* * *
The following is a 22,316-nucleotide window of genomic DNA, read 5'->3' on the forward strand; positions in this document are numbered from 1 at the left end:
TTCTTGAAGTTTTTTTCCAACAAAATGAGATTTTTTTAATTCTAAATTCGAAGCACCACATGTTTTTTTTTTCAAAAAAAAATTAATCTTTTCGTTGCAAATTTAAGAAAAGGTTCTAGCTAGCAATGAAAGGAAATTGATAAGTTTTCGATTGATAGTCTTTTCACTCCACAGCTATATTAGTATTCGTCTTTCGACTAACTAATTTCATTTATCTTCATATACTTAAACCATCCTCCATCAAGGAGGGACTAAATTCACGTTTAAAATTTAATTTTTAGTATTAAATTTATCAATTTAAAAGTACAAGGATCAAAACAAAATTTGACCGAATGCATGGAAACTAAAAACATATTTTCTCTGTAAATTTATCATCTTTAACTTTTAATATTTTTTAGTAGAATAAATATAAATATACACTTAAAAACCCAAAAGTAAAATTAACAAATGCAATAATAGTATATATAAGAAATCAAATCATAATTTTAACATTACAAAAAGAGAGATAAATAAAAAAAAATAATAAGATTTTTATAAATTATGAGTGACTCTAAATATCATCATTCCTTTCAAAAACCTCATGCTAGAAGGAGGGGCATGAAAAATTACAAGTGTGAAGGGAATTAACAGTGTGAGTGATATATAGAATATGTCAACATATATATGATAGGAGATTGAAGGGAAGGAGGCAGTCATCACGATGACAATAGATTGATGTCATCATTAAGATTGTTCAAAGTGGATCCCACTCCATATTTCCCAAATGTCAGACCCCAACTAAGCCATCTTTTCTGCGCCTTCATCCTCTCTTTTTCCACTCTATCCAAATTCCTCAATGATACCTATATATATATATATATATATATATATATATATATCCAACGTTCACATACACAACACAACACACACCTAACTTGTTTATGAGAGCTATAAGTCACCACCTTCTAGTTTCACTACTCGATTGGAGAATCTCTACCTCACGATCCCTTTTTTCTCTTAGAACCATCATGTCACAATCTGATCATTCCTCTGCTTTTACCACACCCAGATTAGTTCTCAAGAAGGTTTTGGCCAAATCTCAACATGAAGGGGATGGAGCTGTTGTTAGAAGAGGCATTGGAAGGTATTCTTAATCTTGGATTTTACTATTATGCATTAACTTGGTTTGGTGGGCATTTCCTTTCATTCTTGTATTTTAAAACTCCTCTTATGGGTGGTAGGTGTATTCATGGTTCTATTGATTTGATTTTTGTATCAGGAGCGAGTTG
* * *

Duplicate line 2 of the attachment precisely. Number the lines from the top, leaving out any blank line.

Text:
TTCTTGAAGTTTTTTTCCAACAAAATGAGATTTTTTTAATTCTAAATTCGAAGCACCACATGTTTTTTTTTTCAAAAAAAAATTAATCTTTTCGTTGCAAATTTAAGAAAAGGTTCTAGCTAGCAATGAAAGGAAATTGATAAGTTTTCGATTGATAGTCTTTTCACTCCACAGCTATATTAGTATTCGTCTTTCGACTAACTAATTTCATTTATCTTCATATACTTAAACCATCCTCCATCAAGGAGGGACTAAATTCACGTTTAAAATTTAATTTTTAGTATTAAATTTATCAATTTAAAAGTACAAGGATCAAAACAAAATTTGACCGAATGCATGGAAACTAAAAACATATTTTCTCTGTAAATTTATCATCTTTAACTTTTAATATTTTTTAGTAGAATAAATATAAATATACACTTAAAAACCCAAAAGTAAAATTAACAAATGCAATAATAGTATATATAAGAAATCAAATCATAATTTTAACATTACAAAAAGAGAGATAAATAAAAAAAAATAATAAGATTTTTATAAATTATGAGTGACTCTAAATATCATCATTCCTTTCAAAAACCTCATGCTAGAAGGAGGGGCATGAAAAATTACAAGTGTGAAGGGAATTAACAGTGTGAGTGATATATAGAATATGTCAACATATATATGATAGGAGATTGAAGGGAAGGAGGCAGTCATCACGATGACAATAGATTGATGTCATCATTAAGATTGTTCAAAGTGGATCCCACTCCATATTTCCCAAATGTCAGACCCCAACTAAGCCATCTTTTCTGCGCCTTCATCCTCTCTTTTTCCACTCTATCCAAATTCCTCAATGATACCTATATATATATATATATATATATATATATATATATCCAACGTTCACATACACAACACAACACACACCTAACTTGTTTATGAGAGCTATAAGTCACCACCTTCTAGTTTCACTACTCGATTGGAGAATCTCTACCTCACGATCCCTTTTTTCTCTTAGAACCATCATGTCACAATCTGATCATTCCTCTGCTTTTACCACACCCAGATTAGTTCTCAAGAAGGTTTTGGCCAAATCTCAACATGAAGGGGATGGAGCTGTTGTTAGAAGAGGCATTGGAAGGTATTCTTAATCTTGGATTTTACTATTATGCATTAACTTGGTTTGGTGGGCATTTCCTTTCATTCTTGTATTTTAAAACTCCTCTTATGGGTGGTAGGTGTATTCATGGTTCTATTGATTTGATTTTTGTATCAGGAGCGAGTTG